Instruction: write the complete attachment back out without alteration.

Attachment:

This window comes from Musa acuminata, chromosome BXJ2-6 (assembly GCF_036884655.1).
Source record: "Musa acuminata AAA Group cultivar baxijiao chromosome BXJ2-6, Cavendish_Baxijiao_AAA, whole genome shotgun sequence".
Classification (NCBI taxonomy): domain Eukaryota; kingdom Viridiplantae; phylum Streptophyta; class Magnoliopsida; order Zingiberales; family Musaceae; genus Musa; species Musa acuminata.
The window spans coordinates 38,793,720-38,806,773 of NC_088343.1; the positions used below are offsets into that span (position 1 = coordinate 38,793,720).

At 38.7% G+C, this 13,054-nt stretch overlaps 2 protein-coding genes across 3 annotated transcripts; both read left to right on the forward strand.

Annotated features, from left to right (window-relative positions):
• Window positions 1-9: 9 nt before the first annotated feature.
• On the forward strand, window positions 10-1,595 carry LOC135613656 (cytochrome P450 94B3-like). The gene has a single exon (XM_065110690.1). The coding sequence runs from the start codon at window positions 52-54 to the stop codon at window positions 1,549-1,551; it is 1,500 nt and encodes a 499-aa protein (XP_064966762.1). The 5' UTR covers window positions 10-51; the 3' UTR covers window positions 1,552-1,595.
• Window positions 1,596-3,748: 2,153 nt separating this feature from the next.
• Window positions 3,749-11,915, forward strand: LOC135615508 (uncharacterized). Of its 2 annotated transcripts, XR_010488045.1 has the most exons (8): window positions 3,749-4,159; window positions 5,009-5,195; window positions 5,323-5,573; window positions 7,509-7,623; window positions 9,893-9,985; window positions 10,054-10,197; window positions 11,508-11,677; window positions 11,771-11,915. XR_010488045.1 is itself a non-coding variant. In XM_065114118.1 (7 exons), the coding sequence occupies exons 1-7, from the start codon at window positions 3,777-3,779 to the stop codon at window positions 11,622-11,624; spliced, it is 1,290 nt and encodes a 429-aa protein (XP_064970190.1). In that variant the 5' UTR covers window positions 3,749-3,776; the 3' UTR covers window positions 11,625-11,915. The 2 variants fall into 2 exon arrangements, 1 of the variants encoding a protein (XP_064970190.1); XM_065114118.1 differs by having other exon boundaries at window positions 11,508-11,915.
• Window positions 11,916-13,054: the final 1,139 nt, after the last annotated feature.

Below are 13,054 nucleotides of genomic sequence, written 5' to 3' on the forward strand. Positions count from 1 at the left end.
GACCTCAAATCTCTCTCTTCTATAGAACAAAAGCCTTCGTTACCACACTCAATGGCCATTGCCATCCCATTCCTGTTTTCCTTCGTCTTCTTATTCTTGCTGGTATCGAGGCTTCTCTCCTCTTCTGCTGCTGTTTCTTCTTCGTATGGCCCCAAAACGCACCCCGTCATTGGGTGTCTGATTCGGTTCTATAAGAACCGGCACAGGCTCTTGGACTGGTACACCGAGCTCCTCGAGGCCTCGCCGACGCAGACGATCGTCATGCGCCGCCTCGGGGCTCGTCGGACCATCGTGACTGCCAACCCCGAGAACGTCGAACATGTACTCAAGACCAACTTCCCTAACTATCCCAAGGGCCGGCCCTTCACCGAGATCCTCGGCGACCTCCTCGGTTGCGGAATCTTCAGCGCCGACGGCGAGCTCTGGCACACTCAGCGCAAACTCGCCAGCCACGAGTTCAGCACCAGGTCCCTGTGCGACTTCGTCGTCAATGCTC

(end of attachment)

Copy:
This window comes from Musa acuminata, chromosome BXJ2-6 (assembly GCF_036884655.1).
Source record: "Musa acuminata AAA Group cultivar baxijiao chromosome BXJ2-6, Cavendish_Baxijiao_AAA, whole genome shotgun sequence".
Classification (NCBI taxonomy): domain Eukaryota; kingdom Viridiplantae; phylum Streptophyta; class Magnoliopsida; order Zingiberales; family Musaceae; genus Musa; species Musa acuminata.
The window spans coordinates 38,793,720-38,806,773 of NC_088343.1; the positions used below are offsets into that span (position 1 = coordinate 38,793,720).

At 38.7% G+C, this 13,054-nt stretch overlaps 2 protein-coding genes across 3 annotated transcripts; both read left to right on the forward strand.

Annotated features, from left to right (window-relative positions):
• Window positions 1-9: 9 nt before the first annotated feature.
• On the forward strand, window positions 10-1,595 carry LOC135613656 (cytochrome P450 94B3-like). The gene has a single exon (XM_065110690.1). The coding sequence runs from the start codon at window positions 52-54 to the stop codon at window positions 1,549-1,551; it is 1,500 nt and encodes a 499-aa protein (XP_064966762.1). The 5' UTR covers window positions 10-51; the 3' UTR covers window positions 1,552-1,595.
• Window positions 1,596-3,748: 2,153 nt separating this feature from the next.
• Window positions 3,749-11,915, forward strand: LOC135615508 (uncharacterized). Of its 2 annotated transcripts, XR_010488045.1 has the most exons (8): window positions 3,749-4,159; window positions 5,009-5,195; window positions 5,323-5,573; window positions 7,509-7,623; window positions 9,893-9,985; window positions 10,054-10,197; window positions 11,508-11,677; window positions 11,771-11,915. XR_010488045.1 is itself a non-coding variant. In XM_065114118.1 (7 exons), the coding sequence occupies exons 1-7, from the start codon at window positions 3,777-3,779 to the stop codon at window positions 11,622-11,624; spliced, it is 1,290 nt and encodes a 429-aa protein (XP_064970190.1). In that variant the 5' UTR covers window positions 3,749-3,776; the 3' UTR covers window positions 11,625-11,915. The 2 variants fall into 2 exon arrangements, 1 of the variants encoding a protein (XP_064970190.1); XM_065114118.1 differs by having other exon boundaries at window positions 11,508-11,915.
• Window positions 11,916-13,054: the final 1,139 nt, after the last annotated feature.

Below are 13,054 nucleotides of genomic sequence, written 5' to 3' on the forward strand. Positions count from 1 at the left end.
GACCTCAAATCTCTCTCTTCTATAGAACAAAAGCCTTCGTTACCACACTCAATGGCCATTGCCATCCCATTCCTGTTTTCCTTCGTCTTCTTATTCTTGCTGGTATCGAGGCTTCTCTCCTCTTCTGCTGCTGTTTCTTCTTCGTATGGCCCCAAAACGCACCCCGTCATTGGGTGTCTGATTCGGTTCTATAAGAACCGGCACAGGCTCTTGGACTGGTACACCGAGCTCCTCGAGGCCTCGCCGACGCAGACGATCGTCATGCGCCGCCTCGGGGCTCGTCGGACCATCGTGACTGCCAACCCCGAGAACGTCGAACATGTACTCAAGACCAACTTCCCTAACTATCCCAAGGGCCGGCCCTTCACCGAGATCCTCGGCGACCTCCTCGGTTGCGGAATCTTCAGCGCCGACGGCGAGCTCTGGCACACTCAGCGCAAACTCGCCAGCCACGAGTTCAGCACCAGGTCCCTGTGCGACTTCGTCGTCAATGCTC